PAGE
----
Related Posts (on one page):

  1. "French Court Reverses Virgin Annulment":
  2. "Outcry After French Court Rules on Virginity":
The Cabbage (mail):
That would be an endorsement by the legal system of the unsound view that virginity is extraordinarily important in a wife.

But if the court found out she couldn't cook... oh boy.
11.18.2008 10:01am
Litigator-London:
There is a distinction between divorce and annulment in the laws of most countries. One declares a marriage never to have taken place while the other dissolves one which did.

Since France like most EU countries has something very akin to "divorce on demand" - I suspect the appeal was raised by the public prosecutor rather than the parties and on public policy grounds.

There is a legitimate public interest in not granting decrees of annulment where there are not proper grounds.
11.18.2008 10:05am
Bama 1L:
What interested me most about this story was that the groom, who was being portrayed in the French press as this horrible Islamist who could never assimilate, thought it was very important to go to a French court and have a bunch of white guys in funny costumes declare that the marriage had never occurred. I mean, according to Islam (I am pretty sure) there had been no marriage. There was no religious need to seek civil annulment. But the groom wanted his view validated by the secular state and presented secular arguments to that end. This seems like the sort of engagement with the state that is healthy for France's Muslim community.

I should say that I did not like the previous result--basically treating the bride like Rose 2d of Aberlone--but I like that the suit was filed.
11.18.2008 10:16am
Mark Rockwell (mail):
I haven't followed the particulars of this case. But I know that in the Muslim community it can be a big deal whether one was divorced or simply never married (annulled). The husband and wife both would probably rather have their marriage annulled for religious reasons.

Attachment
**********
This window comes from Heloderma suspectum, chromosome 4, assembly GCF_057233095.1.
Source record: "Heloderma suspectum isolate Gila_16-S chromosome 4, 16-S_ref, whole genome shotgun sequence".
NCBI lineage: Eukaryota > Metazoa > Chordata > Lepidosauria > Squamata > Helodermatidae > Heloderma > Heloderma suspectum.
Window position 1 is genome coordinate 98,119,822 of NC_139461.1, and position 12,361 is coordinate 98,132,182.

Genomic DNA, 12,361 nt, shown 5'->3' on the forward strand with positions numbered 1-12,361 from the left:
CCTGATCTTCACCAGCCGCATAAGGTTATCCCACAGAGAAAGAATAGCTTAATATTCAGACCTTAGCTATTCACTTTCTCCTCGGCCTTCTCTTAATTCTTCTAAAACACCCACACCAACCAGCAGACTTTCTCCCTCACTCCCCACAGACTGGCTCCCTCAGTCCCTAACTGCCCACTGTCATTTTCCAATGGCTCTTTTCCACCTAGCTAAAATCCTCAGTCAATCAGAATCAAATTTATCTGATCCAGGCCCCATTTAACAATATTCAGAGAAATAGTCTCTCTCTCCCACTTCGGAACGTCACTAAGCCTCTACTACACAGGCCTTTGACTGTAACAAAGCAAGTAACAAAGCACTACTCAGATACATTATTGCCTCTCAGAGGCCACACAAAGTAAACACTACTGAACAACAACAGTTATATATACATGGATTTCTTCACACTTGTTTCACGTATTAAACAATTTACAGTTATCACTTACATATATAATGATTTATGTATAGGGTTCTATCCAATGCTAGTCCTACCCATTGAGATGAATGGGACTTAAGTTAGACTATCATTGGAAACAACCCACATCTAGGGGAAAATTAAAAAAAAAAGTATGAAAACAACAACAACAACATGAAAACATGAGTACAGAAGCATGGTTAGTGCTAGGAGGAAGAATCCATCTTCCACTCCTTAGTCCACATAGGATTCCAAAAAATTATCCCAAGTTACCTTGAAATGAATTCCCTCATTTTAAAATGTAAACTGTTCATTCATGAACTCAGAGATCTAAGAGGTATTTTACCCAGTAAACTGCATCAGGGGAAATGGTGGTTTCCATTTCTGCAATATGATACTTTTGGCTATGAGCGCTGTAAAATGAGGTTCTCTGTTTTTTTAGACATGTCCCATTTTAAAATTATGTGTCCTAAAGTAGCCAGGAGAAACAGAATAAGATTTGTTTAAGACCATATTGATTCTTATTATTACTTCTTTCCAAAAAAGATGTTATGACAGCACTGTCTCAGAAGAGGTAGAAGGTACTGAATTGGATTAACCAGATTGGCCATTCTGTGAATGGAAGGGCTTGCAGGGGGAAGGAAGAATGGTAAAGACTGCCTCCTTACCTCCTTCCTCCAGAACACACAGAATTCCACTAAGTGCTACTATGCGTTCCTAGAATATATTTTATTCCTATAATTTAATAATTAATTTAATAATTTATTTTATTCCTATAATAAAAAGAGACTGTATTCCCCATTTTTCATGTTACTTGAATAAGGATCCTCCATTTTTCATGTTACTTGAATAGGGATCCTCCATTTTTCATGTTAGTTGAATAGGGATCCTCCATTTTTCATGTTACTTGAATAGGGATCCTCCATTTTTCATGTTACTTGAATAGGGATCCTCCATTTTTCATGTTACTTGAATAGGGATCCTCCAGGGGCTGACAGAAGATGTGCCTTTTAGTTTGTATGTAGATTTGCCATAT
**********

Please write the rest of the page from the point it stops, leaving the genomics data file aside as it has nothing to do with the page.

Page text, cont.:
Undoubtedly French annulment has a long (Christian) history. To what extent should the French swap arbitrary, religious based rules of annulment for another culture's arbitrary, religious based rules of annulment? It may make no practical significance which preference is adopted--and maybe they are compatible in the end--but should the French really go out of their way to make it easier for Muslim men to abandon their wives over such an idiotic issue? (At least, "idiotic" from the contemporary French point of view).
11.18.2008 10:22am
JohnEMack (mail):
"But, as I said, people are entitled to choose their spouses based on any reason at all" Like, say, being under 16 years of age?
11.18.2008 10:33am
Bama 1L:
On these facts, the groom did not abandon his bride. He didn't harm her. He didn't do anything that would make it impossible for her to marry someone with whom she would get along.

It was amusing to see that over the spring and summer, the French press kept assimilating this case to situations that are not like it. For instance, this case would be mentioned and then there would be a story on the fact that French Muslim teens who had sex while dating but--gasp!--felt they had to conceal this from their unhip parents.
11.18.2008 10:57am
Ken Arromdee:
But I know that in the Muslim community it can be a big deal whether one was divorced or simply never married (annulled). The husband and wife both would probably rather have their marriage annulled for religious reasons.

Why would "religious reasons" require a civil annulment? Wouldn't any religious reasons be satisfied by getting a civil divorce and a religious annulment?
11.18.2008 11:02am
darelf: